This time of year causes people to be nostalgic about the Christmases past. It made me think about which Christmases stood out in my mind more than the others. My mother used to hide our presents in the attic and the access to it was from my parents’ bedroom closet. Even if we knew where the presents were, there’d be no sneaking a peek. As folks just barely getting by, there weren’t too many presents to wrap and my mother saved that duty for when we were asleep the night before the big day. It was no easy feat getting kids asleep on Christmas Eve.
Once we were soundly asleep, we heard a ruckus that involved falling plaster and a multitude of cursing. Not tiny hooves on the rooftop, but we still sprang from our beds to see what was the matter, only to glimpse my dad’s jean-covered legs waving madly as they hung from our living room ceiling. My mother garbed in a ratty robe that had seen better days shooed us to our room, threatening us with the possibility Santa wouldn’t visit if we weren’t in bed.
Holidays ushered in seldom-seen relatives. My paternal grandmother would arrive like a tornado touching down, much to my mother’s consternation. She came unannounced and unlike a twister, came bearing gifts. While the gifts might not be the popular toy of the year, she had a sixth sense about what each child wanted. One year she gave me a black and white panda I slept with for years. Another year she gave me a birthstone ring against my mother’s wishes who insisted I was too young for real jewelry. Along with my grandmother, my dad’s side of the family would show up with six-packs of beer, buckets of chicken, and high spirits. One uncle played the piano while we ran through all the Christmas songs we knew. My mother fluttered in the background, biting her lip, hoping the new arrivals would leave before somehow infecting us with their sinful ways.
I always loved these unexpected visits because the relatives brought fun with them through jokes, laughter, and playing charades. These were not people who attended the Church of No, the name I gave our conservative church, since they focused on everything we couldn’t do. Daddy’s siblings didn’t see why kids couldn’t stay up late especially on Christmas Eve, eat too much candy, or watch television. In my mind’s eye, I can see my mother bristling. As a child, I didn’t understand how their arrival put a strain on my mother’s orderly plans and modest meals. What I did observe was my father enjoying their infrequent visits.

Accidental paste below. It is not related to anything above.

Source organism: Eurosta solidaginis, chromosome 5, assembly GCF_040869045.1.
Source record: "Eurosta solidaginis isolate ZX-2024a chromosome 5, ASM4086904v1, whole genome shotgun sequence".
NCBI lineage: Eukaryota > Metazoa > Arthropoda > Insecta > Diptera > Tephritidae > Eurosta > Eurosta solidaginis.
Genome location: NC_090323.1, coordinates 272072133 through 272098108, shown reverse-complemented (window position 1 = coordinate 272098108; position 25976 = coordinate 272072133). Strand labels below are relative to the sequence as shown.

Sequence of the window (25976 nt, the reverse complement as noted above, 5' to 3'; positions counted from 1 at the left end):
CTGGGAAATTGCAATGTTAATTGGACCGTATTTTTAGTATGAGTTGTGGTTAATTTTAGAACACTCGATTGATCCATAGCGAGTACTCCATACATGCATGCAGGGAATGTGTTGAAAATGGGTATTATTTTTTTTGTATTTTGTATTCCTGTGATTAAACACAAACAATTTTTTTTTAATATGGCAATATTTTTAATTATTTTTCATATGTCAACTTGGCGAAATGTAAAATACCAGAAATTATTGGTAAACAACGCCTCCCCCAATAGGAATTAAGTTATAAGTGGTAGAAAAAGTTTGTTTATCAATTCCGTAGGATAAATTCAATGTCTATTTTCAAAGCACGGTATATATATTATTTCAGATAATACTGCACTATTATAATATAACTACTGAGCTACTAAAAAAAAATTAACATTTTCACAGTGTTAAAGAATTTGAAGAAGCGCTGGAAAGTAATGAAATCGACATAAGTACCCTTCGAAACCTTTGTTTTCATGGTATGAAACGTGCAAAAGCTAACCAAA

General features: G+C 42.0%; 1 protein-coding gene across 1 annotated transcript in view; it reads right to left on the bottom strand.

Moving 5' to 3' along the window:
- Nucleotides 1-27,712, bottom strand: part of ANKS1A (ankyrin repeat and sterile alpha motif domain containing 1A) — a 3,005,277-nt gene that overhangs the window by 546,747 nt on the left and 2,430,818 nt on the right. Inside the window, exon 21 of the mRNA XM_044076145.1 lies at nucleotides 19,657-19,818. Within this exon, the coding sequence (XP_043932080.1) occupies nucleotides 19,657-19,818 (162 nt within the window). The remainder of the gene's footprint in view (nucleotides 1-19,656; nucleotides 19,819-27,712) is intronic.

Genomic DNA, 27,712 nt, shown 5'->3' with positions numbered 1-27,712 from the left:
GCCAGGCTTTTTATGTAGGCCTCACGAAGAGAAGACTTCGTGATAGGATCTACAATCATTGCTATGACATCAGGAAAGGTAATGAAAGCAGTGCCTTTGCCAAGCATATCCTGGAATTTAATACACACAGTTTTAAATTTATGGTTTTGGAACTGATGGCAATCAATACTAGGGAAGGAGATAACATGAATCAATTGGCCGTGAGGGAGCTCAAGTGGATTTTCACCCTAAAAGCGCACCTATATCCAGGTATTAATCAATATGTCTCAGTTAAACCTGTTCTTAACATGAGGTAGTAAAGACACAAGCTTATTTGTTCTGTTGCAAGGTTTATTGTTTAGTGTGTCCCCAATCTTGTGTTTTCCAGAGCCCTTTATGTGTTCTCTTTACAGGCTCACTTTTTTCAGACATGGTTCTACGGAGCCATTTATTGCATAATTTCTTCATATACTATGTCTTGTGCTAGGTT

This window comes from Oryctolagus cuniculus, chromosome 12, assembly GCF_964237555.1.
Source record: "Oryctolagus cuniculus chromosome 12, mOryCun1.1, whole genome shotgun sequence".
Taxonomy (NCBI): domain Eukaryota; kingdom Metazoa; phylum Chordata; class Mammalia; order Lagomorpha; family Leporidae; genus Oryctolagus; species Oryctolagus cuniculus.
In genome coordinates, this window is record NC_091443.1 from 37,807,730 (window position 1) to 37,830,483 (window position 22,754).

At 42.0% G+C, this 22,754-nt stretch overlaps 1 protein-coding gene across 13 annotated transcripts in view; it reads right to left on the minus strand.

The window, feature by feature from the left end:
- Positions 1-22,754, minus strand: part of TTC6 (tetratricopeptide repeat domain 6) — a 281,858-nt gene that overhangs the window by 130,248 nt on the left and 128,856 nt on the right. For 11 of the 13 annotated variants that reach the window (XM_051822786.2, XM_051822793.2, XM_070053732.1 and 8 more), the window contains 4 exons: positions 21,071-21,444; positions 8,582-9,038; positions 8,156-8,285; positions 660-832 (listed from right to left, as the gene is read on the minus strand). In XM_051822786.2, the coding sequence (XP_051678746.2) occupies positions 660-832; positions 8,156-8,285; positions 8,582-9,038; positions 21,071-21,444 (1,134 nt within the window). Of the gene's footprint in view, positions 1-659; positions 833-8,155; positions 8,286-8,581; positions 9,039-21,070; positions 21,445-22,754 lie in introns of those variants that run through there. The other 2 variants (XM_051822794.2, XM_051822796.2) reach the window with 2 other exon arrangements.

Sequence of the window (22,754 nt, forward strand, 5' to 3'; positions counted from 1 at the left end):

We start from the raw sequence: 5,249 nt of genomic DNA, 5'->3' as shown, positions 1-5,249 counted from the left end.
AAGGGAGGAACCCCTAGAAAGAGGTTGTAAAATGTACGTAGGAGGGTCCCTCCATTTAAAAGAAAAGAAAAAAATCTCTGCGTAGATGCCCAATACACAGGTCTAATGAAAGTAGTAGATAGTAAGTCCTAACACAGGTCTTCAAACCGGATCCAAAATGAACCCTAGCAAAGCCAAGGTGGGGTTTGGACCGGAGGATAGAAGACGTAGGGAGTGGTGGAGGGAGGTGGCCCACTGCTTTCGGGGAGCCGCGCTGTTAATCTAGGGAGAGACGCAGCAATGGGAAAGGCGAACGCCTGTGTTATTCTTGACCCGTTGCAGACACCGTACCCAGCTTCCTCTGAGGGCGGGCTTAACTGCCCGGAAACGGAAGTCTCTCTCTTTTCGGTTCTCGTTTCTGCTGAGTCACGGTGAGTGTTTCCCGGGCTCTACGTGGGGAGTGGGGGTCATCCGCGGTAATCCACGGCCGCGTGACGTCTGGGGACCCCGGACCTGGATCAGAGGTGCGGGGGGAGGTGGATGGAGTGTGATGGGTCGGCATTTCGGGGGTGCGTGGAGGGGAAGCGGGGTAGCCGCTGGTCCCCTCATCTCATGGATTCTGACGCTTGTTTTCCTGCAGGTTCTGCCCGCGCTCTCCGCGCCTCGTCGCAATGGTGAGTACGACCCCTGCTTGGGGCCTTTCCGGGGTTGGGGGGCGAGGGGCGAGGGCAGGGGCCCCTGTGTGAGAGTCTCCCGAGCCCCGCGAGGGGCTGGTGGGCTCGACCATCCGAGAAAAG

The Christmas I remembered best was when my father had just hired on as a welder at Jeff Boat. A fall at work caused him to break his arm and miss work when a strike happened. Despite being part of the union, he was on sick leave when they chose to strike and was denied strike pay. This was the death knell for our Christmas. Living on a farm provided us with staples such as chicken, eggs, milk, and everything my mother had canned in the summer. My mother tried to prepare us telling us Santa might not be able to bring us much this year. I’m not sure if this made much of an impression because everyone knew Santa was magical.
Our old dolls vanished and my mother became very interested in creating tiny doll clothes she insisted were for my cousin’s doll. My father took advantage of scrap lumber and hammered together tiny doll cradles and dollhouses when he wasn’t helping neighbors who repaid my father with livestock feed, dog food, and occasionally, venison. The dog food came in handy because we had four large Germans Shepherds, the result of my mother’s attempt to get into the dog breeding business without success.
That Christmas Eve we could stay up late and watch It’s A Wonderful Life and munch on an oversized box of cheap chocolates a neighbor passed on. Could be my parents knew this was the most they could offer us. We trooped off to bed sleepy, but hopeful that Santa would come through for us.
I remember standing at the window and peering outside at the moonlit snow hoping to spot in the distance a sleigh and reindeer without luck. Eventually cold drove us under the covers dreaming of what might be. Sometime later, a cacophony of dogs barking mingled with a woman’s shriek had us kids sprintng to the window only to see a car reversing down our driveway chaperoned by German Shepherds, who raced them back to the road.
My father ran outside barefoot, clutching his rifle. From our second-floor window, we watched him pick up a stocking out of the snow. Mother joined him and carried in wrapped packages that had been abandoned in the driveway when the dogs came charging out of the barn. Without saying a word, the three of us knew not to mention what we had seen.
The next day we were pleasantly surprised with stockings and gifts. Even my mother and father received a gift and the dogs got a large can of dog bones. For years, we never knew who our generous visitors were and in some ways, that served us. Anyone we met, from neighbors to church members, could be our secret givers. Believing anyone was capable of this kindness made my world a better place.